The Icaro is considerably smaller than the Nabarima and can only transfer 25% of the 1.3 million barrels of oil at a time. Trinidad & Tobago’s Energy Minister Franklin Khan explained it could take more than a month to fully offload the oil, meaning the chances of an oil spill will remain throughout November.
This is a critical time as the 2020 Atlantic hurricane season doesn’t end until Nov. 30 and there have already been 29 storms so far, making it the highest on record. Meanwhile, the ship is still only supported by anchor chains to keep it upright, which Aboud fears won’t be enough to keep the ship stable during extreme weather.
If a spill were to occur the consequences on the marine ecosystem would be devastating and far-reaching. The chain of islands and corals at risk are part of a unique genetic coral reef system that extends from Venezuela, all the way along the Caribbean, to the coast of Florida.
The coral reefs in Venezuela and Trinidad and Tobago are foundational to the health of the entirety of the Caribbean’s coral ecosystem. Each Caribbean island has a genetically unique set of corals that initially evolved from Trinidadian corals.
Various coral systems in the Caribbean have been dependent on receiving nutrients and healthy bacteria from these source corals over thousands of years. A crude oil spill, and its harmful chemicals, would lead to long term genetic damage to the ocean microbiome critical for the health of coral reefs.
Not only would the reefs be at risk, but oil spills can have long term impacts on the gender balance of species along with other parts of the genetic code, leading to the collapse of entire marine ecosystems. This would result in massive biodiversity loss as Caribbean marine and coastal environments are one of the most diverse ecosystems in the world.
Many people in the Caribbean also depend on marine diversity for their livelihoods. The Gulf of Paria currently supports over 50,000 fishers and coastal residents while 70% of all seafood consumed locally is caught in the Gulf.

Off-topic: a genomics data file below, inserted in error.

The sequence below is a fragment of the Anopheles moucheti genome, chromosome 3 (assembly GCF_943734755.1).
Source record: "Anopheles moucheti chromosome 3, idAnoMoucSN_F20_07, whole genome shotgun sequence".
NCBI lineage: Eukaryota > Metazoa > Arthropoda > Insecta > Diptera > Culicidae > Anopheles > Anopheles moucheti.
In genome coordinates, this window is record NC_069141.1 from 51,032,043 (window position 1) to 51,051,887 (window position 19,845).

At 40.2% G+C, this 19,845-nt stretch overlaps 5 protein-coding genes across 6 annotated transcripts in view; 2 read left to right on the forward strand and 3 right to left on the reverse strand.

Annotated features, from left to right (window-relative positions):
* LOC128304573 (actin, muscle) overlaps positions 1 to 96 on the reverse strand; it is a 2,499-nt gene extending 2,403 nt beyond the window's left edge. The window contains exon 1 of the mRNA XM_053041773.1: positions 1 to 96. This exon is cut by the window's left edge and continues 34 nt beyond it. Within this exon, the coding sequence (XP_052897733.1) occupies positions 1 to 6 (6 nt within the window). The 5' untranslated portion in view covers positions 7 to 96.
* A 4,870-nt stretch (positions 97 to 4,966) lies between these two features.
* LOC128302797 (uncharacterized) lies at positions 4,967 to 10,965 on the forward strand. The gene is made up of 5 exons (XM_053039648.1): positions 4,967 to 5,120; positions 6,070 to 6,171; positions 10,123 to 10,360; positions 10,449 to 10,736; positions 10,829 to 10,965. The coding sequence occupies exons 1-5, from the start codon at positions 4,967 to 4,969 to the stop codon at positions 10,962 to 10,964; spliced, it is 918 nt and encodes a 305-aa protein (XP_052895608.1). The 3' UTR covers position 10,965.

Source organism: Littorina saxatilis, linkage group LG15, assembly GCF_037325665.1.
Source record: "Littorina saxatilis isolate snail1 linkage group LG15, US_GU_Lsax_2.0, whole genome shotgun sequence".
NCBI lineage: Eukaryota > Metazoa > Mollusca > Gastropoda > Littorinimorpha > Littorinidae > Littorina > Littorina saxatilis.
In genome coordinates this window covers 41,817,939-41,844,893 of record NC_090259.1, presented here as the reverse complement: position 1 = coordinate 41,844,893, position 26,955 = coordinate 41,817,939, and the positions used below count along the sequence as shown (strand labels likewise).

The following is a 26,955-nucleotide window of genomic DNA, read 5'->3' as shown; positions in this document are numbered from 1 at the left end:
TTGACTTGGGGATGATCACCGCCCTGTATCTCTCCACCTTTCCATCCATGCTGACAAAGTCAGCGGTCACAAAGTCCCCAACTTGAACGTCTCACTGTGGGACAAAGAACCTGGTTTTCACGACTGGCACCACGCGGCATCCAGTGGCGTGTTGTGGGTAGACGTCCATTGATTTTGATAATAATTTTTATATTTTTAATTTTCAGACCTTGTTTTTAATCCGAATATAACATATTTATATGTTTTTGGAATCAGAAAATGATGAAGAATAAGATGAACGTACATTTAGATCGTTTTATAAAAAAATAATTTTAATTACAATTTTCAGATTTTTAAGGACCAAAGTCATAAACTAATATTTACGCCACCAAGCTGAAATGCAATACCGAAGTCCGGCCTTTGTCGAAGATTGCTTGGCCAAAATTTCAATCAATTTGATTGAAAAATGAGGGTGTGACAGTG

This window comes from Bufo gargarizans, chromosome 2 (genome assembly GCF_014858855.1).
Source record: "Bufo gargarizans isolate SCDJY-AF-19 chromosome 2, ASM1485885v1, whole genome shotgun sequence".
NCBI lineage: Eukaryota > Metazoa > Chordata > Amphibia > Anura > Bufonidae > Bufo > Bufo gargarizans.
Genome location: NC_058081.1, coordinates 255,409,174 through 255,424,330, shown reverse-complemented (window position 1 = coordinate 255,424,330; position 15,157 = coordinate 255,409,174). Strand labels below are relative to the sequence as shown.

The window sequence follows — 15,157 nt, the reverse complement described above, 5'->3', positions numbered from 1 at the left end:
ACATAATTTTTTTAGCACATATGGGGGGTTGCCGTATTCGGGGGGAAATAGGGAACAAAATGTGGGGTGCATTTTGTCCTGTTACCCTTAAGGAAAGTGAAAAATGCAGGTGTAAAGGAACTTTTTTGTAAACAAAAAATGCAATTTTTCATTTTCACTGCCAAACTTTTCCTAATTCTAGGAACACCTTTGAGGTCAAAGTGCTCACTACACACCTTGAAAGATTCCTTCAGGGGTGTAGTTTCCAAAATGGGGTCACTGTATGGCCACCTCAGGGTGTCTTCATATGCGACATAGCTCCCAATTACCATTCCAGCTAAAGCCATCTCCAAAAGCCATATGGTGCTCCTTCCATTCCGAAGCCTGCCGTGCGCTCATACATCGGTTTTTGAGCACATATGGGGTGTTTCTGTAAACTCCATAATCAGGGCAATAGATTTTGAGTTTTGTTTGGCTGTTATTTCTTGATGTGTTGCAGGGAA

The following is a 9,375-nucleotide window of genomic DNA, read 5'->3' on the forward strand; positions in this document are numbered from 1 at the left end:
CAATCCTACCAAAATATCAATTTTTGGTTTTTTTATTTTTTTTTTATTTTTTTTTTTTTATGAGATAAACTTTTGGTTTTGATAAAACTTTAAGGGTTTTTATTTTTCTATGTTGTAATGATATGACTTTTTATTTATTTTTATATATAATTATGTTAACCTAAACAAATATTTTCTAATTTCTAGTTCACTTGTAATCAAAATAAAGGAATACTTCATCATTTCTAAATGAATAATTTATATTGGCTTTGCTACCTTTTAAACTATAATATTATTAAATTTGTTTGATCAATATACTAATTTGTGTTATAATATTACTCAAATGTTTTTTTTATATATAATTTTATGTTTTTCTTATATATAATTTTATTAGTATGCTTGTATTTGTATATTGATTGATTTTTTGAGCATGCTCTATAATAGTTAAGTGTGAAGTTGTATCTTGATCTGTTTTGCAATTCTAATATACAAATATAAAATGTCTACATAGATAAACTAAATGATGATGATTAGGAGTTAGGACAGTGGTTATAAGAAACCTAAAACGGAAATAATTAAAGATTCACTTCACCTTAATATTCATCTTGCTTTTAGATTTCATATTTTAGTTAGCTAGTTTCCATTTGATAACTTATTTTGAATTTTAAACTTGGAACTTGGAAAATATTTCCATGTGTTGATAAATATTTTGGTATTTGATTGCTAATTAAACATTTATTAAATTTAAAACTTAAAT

Studies have also revealed that oil spills tend to wreak long term havoc on local residents as they can result in a decline in tourism, reduced property values, and business closures. One study by the Georgia Strait Alliance found that residents affected by oil spills are more likely to struggle with job losses, health impacts, and legal compensation battles that put increased pressure on health and social services.
If an oil spill did happen, even in hindsight there is little chance of the local area receiving justice or reparations. Obscure legal loopholes pushed by the maritime insurance and oil industry make legal proceedings purposefully difficult. In Trinidad and Tobago, there have been 377 reported oil spills between 2015 and 2018 with none prosecuted.
Due to the severity this threat poses, climate activists are urging for further preventative measures and for the overall threat to be taken more seriously. FFOS has appealed for the Trinidad and Tobago government to declare the matter as a national emergency. The biggest danger being that, without a more proactive approach, it could become too late to even mitigate the consequences.
Editor’s Note: The opinions expressed here by Impakter.com columnists are their own, not those of Impakter.com. — In the Featured Photo: The FSO Nabarima is seen tilting at 25 degrees when visited by Gary Aboud. Featured Photo Credit: Fishermen and Friends of the Sea